“Ist die Erinnerung wichtiger als der Mensch und er lebt und stirbt in ihrem Schatten?”
(“Ons mälestus tähtsam kui inimene, kes elab ja sureb mälestuse varjus?”).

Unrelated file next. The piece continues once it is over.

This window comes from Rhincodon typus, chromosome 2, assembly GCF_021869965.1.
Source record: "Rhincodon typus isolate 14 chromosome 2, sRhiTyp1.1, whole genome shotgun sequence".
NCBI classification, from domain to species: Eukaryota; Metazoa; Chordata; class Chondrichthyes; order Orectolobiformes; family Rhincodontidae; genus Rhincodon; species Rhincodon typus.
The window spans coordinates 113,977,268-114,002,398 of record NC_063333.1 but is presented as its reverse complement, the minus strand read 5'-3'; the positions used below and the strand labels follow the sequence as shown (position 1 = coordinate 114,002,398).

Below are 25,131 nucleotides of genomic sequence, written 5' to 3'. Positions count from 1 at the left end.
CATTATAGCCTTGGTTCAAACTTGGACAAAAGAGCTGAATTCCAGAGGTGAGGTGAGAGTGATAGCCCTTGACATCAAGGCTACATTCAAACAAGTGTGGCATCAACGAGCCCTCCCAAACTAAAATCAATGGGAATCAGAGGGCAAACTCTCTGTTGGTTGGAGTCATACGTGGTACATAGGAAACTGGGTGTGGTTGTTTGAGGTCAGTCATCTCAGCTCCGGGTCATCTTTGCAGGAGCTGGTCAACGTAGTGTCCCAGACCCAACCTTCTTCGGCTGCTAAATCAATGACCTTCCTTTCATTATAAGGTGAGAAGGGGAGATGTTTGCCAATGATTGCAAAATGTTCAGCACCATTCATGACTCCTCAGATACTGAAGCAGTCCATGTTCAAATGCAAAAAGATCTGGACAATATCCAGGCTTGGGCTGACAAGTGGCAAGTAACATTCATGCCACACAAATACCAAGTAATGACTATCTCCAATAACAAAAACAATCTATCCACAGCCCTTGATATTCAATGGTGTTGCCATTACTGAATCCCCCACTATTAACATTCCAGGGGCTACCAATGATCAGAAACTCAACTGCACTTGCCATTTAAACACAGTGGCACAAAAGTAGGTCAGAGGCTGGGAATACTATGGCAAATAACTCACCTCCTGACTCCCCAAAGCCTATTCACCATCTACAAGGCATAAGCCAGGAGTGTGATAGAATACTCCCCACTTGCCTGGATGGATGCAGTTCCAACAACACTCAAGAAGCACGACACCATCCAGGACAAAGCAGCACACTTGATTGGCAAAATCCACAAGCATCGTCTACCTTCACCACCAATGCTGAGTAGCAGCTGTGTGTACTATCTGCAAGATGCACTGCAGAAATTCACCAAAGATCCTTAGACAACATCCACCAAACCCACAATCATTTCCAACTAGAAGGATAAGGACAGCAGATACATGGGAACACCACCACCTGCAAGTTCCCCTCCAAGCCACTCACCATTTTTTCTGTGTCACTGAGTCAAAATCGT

Raoul Wallenberg (1912 – ?) was a member of the influential Swedish banking family who worked as a not too successful businessman around the world – including at least two visits to Budapest. In 1944 he was assigned to the Swedish legation there. His mission was to help save Hungarian Jews from being sent to the Nazi extermination camps. According to certain sources he managed to save about 100,000 Jews, though there is some disagreement as to how important his achievement really was. When the Russian army invaded Hungary in 1945 he was imprisoned, possibly due to suspicion of him being enrolled by the US secret service. What happened to him then is unclear. Official Soviet sources state that he died in prison in 1947 but there are reports that he had been seen at later dates. He has become a symbol for humanity and self-devotion and posthumously been awarded a lot of distinctions, not least honorary citizenship of the US; Sir Winston Churchill being the only other recipient.